Since the HSR is a long-term project, Previn says it is essential to develop a transit-oriented masterplan for each transit stations to ensure creation of well-planned and sustainable townships.
“Last mile connectivity within the locality of each transit station as well as the frequency and reasonable fare structure are also pertinent in order for HSR to be a game-changer in the local property market.”
Previn says one of the prime objective of the HSR is to improve connectivity between Malaysia and Singapore and key intra-cities in Malaysia by cutting short travel time in order to facilitate commute of Malaysians to their workplace in Singapore.
“With HSR’s Express, Domestic and Shuttle services, now Malaysians, Singaporeans as well as expats are likely to consider settling down in intermediate cities where the transit stations are located due to availability of cheaper homes and may choose to work in Singapore or Kuala Lumpur for better career opportunities.
“This would lead to creation of more dorm towns along the HSR track.”
Dorm towns are a town that people live in – and from where they travel to work in a bigger town or city.
However, Previn adds that the creation of dorm towns would be possible only if the fare structure is reasonable and affordable.
“Some may choose to commute on weekends instead of daily to reduce travelling cost,” he says.
Boost for Johor property market
It is noteworthy that a number of the HSR stations – namely Muar, Batu Pahat and Iskandar Puteri, are located within Johor alone.
Johor-based KGV International Property Consultants (M) Sdn Bhd director Samuel Tan Wee Cheng says properties within the surrounding locations of the stations will see an increase in prices.
“Actually, property, especially land, has already been factored in the effects of the HSR to a certain degree. This can be seen in the price increase in the areas speculated to be HSR stations, namely Muar, Batu Pahat and Iskandar Puteri.
“However the next round of increase will be seen when land acquisition takes place. This will take place in 2018,” he says.
Tan says the likely places to be acquired for the station and rail track are on display since Nov 1.
“We are waiting for the gazette notification either under Section 4 or Section 8 of the Land Acquisition Act. The latter section is to state the lands which are confirmed to be acquired.
“At this stage, prices of lands surrounding the proposed stations are expected to be enhanced due to their improved land use.”
Tan emphasises that the impact on the Johor market will be within the towns where the stations will be located.
“Lands will be the first sub-sector to enjoy the benefits. During the construction period, residential houses will enjoy rental demand. Hotels will be much in need due to the influx of consultants and others to the towns.
“The degree of impact really depends on what is planned to made the stations a catalyst of attraction and change in the towns. If well planned, it can even affect the nearby towns. Otherwise it is no more different than just another train station.”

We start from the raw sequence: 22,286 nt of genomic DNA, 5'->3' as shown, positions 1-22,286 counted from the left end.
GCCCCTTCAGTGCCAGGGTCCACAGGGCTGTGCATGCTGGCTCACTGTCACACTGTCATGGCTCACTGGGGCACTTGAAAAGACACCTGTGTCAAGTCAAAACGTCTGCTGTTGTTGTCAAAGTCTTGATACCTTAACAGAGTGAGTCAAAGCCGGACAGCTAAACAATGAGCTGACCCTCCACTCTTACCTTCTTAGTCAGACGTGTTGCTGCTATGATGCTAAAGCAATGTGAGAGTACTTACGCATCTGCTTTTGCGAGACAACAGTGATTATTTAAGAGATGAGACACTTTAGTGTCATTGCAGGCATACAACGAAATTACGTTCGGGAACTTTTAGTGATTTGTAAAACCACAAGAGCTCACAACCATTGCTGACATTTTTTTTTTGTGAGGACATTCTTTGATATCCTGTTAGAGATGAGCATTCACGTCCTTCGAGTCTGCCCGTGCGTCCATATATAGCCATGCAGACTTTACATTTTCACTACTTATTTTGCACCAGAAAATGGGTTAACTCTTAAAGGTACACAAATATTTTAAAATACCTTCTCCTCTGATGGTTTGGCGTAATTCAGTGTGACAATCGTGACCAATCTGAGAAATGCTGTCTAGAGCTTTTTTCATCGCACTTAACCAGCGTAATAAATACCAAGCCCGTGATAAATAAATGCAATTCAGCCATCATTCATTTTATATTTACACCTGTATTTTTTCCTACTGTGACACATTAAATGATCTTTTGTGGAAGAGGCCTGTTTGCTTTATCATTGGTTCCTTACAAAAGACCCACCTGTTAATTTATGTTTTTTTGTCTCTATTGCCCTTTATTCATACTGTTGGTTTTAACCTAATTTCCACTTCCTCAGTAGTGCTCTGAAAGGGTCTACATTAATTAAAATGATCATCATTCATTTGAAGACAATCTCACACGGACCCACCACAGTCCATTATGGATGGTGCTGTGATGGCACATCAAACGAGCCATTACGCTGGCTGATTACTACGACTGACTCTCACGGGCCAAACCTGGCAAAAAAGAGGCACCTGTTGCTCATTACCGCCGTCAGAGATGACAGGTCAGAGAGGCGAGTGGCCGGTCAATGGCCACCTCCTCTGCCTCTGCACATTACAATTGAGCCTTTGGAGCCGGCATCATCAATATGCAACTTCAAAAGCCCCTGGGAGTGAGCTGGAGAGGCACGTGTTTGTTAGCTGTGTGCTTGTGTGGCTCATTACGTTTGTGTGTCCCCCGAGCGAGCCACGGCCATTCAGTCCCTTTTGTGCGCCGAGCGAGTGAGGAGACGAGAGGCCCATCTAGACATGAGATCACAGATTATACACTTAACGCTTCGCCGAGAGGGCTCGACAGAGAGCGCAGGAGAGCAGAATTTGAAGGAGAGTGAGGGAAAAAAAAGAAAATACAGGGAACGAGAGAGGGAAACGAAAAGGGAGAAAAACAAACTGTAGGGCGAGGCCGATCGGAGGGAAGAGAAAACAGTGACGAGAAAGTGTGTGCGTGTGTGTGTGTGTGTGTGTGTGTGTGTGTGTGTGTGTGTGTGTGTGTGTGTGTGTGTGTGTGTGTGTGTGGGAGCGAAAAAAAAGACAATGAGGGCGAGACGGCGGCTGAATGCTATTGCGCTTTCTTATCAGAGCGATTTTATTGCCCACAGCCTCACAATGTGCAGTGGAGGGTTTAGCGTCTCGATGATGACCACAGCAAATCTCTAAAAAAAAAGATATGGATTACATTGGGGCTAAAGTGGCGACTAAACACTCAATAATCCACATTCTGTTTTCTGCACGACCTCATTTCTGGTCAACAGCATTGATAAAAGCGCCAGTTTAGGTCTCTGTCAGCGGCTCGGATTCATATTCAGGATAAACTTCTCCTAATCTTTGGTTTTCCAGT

Previn points out that Johor is a very sizeable state with lots of potential.
“It is timely to focus on the growth of Johor as a whole rather than solely concentrating on Iskandar Malaysia.
“As such, the proposed stations within Batu Pahat and Muar towns provides great opportunities to accelerate growth in these presently underdeveloped areas. With improved connectivity, there will greater demand for mass housings in these towns.”
In mid to long term, Previn says there will be substantial growth in commercial (retail and business centres) and industrial areas to cater for the potential increase in population.
Rallying the top guns
Earlier this week, Gamuda Bhd and Malaysian Resources Corp Bhd (MRCB) announced that they are collaborating to bid for the project delivery partner (PDP) role in the HSR project.
Gamuda and MRCB will each have a 50% stake in the entity bidding for the PDP project. Upon the successful awarding as the PDP, Gamuda and MRCB will enter into the relevant definitive agreements to formalise the joint venture (JV) and set out the rights and obligations of each party.
MyHSR Corp Sdn Bhd, which is owned by the government, had called for the tender last week to appoint the PDP for the HSR. The PDP is tasked with assisting in the Malaysian civil infrastructure portion of the project.
MyHSR Corp said the PDP will be responsible for developing the detailed design for the infrastructure works and delivering the infrastructure works on budget and on time, adding that the infrastructure design covers the station and the alignment structures, namely bridges, tunnels and embankments that are within Malaysia.
According to MyHSR, prerequisites for companies that are interested in the PDP role include those that have undertaken railway projects in Malaysia before and are able to demonstrate comprehensive knowledge of local Malaysian railway construction best practices, regulatory requirements and supply market conditions.
Other than the PDP tender, another portion that would be of focus for potential companies is the tender for the upcoming assets company (AssetsCo). The AssetsCo tender will focus on systems and trains and is expected to be launched by the end of this year. Both the PDP and AssetsCo tenders are expected to be completed in 2018.
The AssetsCo tender, which will be jointly tendered out by both Malaysia and Singapore, has already seen some interest from other companies.
George Kent (Malaysia) Bhd had in October formed a pre-consortium agreement with Siemens Aktiengesellschaft, Germany, and Siemens Pte Ltd, Singapore, to bid for the AssetsCo tender.
George Kent and Siemens will bid for the development, financing, construction, technical operations and maintenance of the HSR.
Another contender, MMC Corp Bhd, had said in July that it was bidding for the AssetsCo tender of the HSR with a Japanese consortium. The ambitious KL-Singapore HSR planned track alignment tracks closely with the North South Expressway and is estimated to cost around RM60bil.